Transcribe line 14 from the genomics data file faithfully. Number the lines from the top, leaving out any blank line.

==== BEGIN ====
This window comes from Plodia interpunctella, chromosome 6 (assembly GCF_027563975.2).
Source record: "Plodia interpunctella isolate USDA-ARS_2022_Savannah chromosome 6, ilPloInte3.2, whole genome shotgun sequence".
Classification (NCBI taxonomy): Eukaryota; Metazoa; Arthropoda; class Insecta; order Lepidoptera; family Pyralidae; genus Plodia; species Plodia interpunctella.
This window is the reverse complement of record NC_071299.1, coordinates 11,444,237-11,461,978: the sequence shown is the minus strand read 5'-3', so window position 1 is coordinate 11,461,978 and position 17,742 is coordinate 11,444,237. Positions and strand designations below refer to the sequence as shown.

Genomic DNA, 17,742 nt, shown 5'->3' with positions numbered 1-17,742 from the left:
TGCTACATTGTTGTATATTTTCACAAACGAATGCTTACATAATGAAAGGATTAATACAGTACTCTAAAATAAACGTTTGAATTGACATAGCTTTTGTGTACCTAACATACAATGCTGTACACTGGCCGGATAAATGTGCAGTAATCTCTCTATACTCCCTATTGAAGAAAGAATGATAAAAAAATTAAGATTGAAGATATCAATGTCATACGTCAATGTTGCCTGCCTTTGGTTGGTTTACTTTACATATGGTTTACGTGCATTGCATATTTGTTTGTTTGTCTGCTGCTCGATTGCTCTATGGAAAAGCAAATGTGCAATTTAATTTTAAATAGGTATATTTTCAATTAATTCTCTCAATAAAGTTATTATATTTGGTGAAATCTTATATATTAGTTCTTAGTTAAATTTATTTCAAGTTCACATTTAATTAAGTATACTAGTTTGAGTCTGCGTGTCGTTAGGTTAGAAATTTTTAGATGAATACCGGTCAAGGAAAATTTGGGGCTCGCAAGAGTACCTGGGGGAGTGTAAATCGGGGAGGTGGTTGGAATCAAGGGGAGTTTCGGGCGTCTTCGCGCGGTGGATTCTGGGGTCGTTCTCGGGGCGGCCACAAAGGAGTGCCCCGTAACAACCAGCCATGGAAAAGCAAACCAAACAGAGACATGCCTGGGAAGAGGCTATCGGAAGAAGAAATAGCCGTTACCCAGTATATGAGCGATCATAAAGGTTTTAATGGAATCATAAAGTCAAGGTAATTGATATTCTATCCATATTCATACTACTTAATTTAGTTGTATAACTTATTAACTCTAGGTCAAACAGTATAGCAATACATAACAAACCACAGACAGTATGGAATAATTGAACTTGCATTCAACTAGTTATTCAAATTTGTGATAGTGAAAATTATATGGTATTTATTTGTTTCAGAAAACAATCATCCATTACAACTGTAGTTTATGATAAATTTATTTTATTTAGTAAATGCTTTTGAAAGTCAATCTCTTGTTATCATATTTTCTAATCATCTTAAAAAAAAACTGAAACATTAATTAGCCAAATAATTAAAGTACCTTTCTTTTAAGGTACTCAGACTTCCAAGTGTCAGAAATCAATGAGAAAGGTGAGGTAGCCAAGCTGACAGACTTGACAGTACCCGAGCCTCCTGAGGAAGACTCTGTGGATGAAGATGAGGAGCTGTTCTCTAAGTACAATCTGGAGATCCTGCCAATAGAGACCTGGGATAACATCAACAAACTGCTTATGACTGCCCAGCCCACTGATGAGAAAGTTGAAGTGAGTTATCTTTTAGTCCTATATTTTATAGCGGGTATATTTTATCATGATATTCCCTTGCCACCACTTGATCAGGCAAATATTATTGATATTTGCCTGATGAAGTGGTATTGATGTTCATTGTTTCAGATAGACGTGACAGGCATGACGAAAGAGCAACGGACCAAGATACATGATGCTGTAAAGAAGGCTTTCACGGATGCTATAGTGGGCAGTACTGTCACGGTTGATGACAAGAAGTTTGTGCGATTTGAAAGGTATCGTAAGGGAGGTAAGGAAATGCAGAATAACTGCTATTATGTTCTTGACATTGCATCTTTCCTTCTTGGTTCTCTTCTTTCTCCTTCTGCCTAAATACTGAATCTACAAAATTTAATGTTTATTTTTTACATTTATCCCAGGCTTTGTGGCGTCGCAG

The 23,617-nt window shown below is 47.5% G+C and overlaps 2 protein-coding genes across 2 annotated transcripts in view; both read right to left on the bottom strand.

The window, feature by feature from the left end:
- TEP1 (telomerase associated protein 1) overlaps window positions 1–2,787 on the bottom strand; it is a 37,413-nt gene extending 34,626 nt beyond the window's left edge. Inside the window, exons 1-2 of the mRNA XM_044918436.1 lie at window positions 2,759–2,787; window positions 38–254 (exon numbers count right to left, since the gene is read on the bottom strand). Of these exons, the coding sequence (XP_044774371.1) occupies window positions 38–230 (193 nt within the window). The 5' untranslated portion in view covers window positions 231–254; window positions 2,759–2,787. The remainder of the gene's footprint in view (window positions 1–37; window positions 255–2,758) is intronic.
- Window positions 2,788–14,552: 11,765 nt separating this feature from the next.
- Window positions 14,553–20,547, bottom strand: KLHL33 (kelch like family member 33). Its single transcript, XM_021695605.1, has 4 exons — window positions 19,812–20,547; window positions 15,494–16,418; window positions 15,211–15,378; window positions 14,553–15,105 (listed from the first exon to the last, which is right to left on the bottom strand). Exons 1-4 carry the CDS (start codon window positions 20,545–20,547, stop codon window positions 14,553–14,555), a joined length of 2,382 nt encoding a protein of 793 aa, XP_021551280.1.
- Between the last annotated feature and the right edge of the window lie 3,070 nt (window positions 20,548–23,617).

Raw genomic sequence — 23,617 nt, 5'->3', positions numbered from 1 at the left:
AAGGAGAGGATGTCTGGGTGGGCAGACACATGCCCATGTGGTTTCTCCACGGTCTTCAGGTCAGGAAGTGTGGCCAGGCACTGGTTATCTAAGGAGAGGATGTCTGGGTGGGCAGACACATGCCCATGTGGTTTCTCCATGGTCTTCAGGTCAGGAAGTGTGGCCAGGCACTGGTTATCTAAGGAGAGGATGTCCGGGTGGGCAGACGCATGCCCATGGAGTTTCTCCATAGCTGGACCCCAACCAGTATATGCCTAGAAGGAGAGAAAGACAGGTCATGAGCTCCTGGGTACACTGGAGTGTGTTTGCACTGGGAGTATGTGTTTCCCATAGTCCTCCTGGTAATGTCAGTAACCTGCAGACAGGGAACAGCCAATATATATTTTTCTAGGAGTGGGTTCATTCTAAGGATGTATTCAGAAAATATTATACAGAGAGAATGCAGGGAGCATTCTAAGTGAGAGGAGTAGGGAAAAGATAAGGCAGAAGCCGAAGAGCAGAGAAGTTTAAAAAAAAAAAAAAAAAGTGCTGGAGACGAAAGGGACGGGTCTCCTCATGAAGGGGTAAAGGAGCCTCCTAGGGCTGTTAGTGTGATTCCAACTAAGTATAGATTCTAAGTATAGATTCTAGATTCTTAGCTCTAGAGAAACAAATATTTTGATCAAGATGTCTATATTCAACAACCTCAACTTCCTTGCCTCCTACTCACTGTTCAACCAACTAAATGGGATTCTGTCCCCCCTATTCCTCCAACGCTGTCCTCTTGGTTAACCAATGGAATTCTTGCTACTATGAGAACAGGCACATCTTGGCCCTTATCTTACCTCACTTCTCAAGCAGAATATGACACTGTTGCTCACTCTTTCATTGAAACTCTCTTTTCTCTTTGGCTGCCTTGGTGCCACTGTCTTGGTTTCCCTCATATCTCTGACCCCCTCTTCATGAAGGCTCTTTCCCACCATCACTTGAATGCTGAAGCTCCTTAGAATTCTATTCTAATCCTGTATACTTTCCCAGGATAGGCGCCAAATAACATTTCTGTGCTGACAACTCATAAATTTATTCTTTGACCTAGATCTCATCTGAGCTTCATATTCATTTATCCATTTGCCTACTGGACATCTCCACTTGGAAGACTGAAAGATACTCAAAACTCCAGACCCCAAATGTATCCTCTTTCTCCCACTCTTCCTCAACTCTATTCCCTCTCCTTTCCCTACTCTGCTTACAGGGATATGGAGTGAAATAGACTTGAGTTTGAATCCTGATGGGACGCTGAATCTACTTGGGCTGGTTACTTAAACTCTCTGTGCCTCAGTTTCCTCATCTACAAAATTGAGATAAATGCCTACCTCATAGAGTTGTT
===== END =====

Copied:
AAGGAGAGGATGTCTGGGTGGGCAGACACATGCCCATGTGGTTTCTCCACGGTCTTCAGGTCAGGAAGTGTGGCCAGGCACTGGTTATCTAAGGAGAGGATGTCTGGGTGGGCAGACACATGCCCATGTGGTTTCTCCATGGTCTTCAGGTCAGGAAGTGTGGCCAGGCACTGGTTATCTAAGGAGAGGATGTCCGGGTGGGCAGACGCATGCCCATGGAGTTTCTCCATAGCTGGACCCCAACCAGTATATGCCTAGAAGGAGAGAAAGACAGGTCATGAGCTCCTGGGTACACTGGAGTGTGTTTGCACTGGGAGTATGTGTTTCCCATAGTCCTCCTGGTAATGTCAGTAACCTGCAGACAGGGAACAGCCAATATATATTTTTCTAGGAGTGGGTTCATTCTAAGGATGTATTCAGAAAATATTATACAGAGAGAATGCAGGGAGCATTCTAAGTGAGAGGAGTAGGGAAAAGATAAGGCAGAAGCCGAAGAGCAGAGAAGTTTAAAAAAAAAAAAAAAAAGTGCTGGAGACGAAAGGGACGGGTCTCCTCATGAAGGGGTAAAGGAGCCTCCTAGGGCTGTTAGTGTGATTCCAACTAAGTATAGATTCTAAGTATAGATTCTAGATTCTTAGCTCTAGAGAAACAAATATTTTGATCAAGATGTCTATATTCAACAACCTCAACTTCCTTGCCTCCTACTCACTGTTCAACCAACTAAATGGGATTCTGTCCCCCCTATTCCTCCAACGCTGTCCTCTTGGTTAACCAATGGAATTCTTGCTACTATGAGAACAGGCACATCTTGGCCCTTATCTTACCTCACTTCTCAAGCAGAATATGACACTGTTGCTCACTCTTTCATTGAAACTCTCTTTTCTCTTTGGCTGCCTTGGTGCCACTGTCTTGGTTTCCCTCATATCTCTGACCCCCTCTTCATGAAGGCTCTTTCCCACCATCACTTGAATGCTGAAGCTCCTTAGAATTCTATTCTAATCCTGTATACTTTCCCAGGATAGGCGCCAAATAACATTTCTGTGCTGACAACTCATAAATTTATTCTTTGACCTAGATCTCATCTGAGCTTCATATTCATTTATCCATTTGCCTACTGGACATCTCCACTTGGAAGACTGAAAGATACTCAAAACTCCAGACCCCAAATGTATCCTCTTTCTCCCACTCTTCCTCAACTCTATTCCCTCTCCTTTCCCTACTCTGCTTACAGGGATATGGAGTGAAATAGACTTGAGTTTGAATCCTGATGGGACGCTGAATCTACTTGGGCTGGTTACTTAAACTCTCTGTGCCTCAGTTTCCTCATCTACAAAATTGAGATAAATGCCTACCTCATAGAGTTGTT